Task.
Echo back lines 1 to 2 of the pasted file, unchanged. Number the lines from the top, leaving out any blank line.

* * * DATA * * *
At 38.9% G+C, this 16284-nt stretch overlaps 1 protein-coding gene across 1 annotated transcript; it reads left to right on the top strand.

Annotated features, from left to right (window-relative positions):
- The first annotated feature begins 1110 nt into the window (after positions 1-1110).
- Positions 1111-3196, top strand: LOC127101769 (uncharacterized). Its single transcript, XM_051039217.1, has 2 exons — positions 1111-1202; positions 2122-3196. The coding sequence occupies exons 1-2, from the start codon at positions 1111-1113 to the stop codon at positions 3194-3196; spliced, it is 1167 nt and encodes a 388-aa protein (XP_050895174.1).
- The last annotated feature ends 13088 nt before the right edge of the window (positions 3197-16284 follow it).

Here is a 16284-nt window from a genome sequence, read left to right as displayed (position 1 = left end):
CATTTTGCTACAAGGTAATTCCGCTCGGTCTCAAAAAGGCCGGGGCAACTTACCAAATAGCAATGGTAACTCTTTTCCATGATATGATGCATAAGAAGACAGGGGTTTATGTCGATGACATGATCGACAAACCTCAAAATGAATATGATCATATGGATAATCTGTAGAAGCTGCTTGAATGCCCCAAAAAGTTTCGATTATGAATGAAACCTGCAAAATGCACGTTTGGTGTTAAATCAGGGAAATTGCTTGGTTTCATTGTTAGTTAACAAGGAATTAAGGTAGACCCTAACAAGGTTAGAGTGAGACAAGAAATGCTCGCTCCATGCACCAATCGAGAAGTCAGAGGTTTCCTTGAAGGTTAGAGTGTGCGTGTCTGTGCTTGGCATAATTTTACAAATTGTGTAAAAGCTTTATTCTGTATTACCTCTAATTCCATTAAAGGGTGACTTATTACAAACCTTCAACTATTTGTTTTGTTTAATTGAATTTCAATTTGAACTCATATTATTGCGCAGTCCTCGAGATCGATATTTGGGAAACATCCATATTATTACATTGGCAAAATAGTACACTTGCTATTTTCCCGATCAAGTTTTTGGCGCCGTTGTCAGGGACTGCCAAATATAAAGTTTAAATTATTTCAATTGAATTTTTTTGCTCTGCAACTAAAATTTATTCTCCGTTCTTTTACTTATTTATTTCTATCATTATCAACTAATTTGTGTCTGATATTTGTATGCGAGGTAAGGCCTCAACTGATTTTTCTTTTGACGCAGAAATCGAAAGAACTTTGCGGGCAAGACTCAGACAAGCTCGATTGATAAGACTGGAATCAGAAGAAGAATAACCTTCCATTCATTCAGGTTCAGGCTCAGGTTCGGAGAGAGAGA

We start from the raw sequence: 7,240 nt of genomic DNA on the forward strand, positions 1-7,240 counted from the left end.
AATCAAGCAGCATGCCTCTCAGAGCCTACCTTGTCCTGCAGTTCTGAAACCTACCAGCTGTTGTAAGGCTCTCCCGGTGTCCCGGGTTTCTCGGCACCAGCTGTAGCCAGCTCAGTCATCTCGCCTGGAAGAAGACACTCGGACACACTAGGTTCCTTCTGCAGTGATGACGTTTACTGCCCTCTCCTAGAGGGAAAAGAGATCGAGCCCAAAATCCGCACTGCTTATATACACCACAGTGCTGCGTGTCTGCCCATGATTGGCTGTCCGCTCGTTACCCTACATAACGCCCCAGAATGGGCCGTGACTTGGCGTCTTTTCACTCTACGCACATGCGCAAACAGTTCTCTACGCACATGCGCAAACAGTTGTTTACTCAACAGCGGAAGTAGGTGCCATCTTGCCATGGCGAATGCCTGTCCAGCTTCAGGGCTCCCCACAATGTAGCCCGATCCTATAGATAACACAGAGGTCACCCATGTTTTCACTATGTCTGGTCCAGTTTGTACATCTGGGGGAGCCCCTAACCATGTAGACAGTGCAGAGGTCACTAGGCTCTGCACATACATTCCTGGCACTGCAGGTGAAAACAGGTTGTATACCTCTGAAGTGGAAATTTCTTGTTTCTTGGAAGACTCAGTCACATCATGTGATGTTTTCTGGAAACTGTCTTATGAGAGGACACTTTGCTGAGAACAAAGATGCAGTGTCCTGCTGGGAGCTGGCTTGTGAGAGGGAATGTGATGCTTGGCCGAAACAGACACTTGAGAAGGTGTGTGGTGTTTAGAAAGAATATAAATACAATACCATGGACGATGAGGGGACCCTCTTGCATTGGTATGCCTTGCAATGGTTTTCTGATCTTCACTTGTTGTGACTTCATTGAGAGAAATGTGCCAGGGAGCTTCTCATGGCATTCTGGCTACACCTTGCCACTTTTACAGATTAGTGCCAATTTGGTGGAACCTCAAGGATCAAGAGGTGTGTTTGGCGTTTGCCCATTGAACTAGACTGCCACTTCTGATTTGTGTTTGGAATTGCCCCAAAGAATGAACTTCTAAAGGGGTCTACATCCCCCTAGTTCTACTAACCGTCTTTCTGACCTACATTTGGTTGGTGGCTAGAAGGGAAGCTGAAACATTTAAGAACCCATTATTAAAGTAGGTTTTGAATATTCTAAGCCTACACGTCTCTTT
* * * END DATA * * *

At 38.9% G+C, this 16284-nt stretch overlaps 1 protein-coding gene across 1 annotated transcript; it reads left to right on the top strand.

Annotated features, from left to right (window-relative positions):